Accountability, one of the deepest of those fault lines, seems to have become a totemic stop sign among reformers who find their political anchor in the Democratic Party. Many such folks now brandish accountability as their sine qua non, despite possessing neither the political or policy wherewithal to stop, or slow, potential change at the federal level or in two thirds of America’s statehouses.

There is, however, a problem with re-enacting Gandalf’s fight with the Balrog, shouting, “You shall not pass!” Here and on this issue, the ensuing fall may be similar. The fight over accountability isn’t actually in front of us—it’s behind us, and it’s been lost already. More specifically, it was sold out in bipartisan fashion and returned to the states from D.C. in as fractured a fashion as possible.

I've been a fierce supporter of the No Child Left Behind accountability framework, but it wasn’t hard to see the cracks in the bulwark. Most noticeably, the confluence of Republicans (shunning federal overreach), self-interested teachers unions (opposing teacher evaluation), and...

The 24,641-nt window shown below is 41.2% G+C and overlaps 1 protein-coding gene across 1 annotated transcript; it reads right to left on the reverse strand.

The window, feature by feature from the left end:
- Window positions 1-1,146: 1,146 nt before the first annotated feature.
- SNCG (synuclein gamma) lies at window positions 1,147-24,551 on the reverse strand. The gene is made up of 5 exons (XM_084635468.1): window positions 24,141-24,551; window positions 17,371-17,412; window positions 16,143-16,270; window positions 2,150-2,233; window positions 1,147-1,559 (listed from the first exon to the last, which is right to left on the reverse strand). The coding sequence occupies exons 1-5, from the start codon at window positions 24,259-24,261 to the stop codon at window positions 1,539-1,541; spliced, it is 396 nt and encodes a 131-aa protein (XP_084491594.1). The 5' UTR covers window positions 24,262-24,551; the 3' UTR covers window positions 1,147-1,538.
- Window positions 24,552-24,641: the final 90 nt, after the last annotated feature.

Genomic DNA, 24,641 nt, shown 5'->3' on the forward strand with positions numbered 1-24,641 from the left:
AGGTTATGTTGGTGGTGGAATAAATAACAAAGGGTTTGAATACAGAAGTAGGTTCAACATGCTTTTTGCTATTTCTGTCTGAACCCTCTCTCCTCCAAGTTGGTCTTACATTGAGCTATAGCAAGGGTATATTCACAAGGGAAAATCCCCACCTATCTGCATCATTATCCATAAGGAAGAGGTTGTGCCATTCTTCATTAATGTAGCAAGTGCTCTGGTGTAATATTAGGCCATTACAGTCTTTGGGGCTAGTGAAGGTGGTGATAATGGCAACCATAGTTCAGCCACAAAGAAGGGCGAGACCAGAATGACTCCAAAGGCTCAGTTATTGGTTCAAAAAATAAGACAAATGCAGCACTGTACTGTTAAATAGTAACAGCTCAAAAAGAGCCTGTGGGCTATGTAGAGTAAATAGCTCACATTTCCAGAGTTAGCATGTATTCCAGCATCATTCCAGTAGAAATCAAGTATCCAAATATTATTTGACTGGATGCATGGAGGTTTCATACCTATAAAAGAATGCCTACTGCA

Last month, I explained why 2016 was “The Year We Came Apart”—both the nation, and the education reform movement. Now, rejuvenated by the holiday break, let me suggest that 2017 can be the year we come back together again.

No Pollyanna, I. On virtually every issue, Americans remained sharply divided. We won’t magically find new middle ground in contentious areas like abortion, Obamacare, taxes, climate change, or much else. Within education reform’s big tent, disagreement is also here to stay. We’ll continue vigorously to debate one another on matters big and small—about the appropriate role of standards and testing; the pros and cons of various approaches to accountability; how much deference to show parents versus oversight agencies when it comes to judging school quality; and on and on.

Nor should we ignore the threat that the Trump presidency may pose to our democratic norms and values. If his authoritarian impulses turn into authoritarian actions—rounding up law-abiding immigrants, discriminating against people on the basis of religion—we must stand up to him and push back.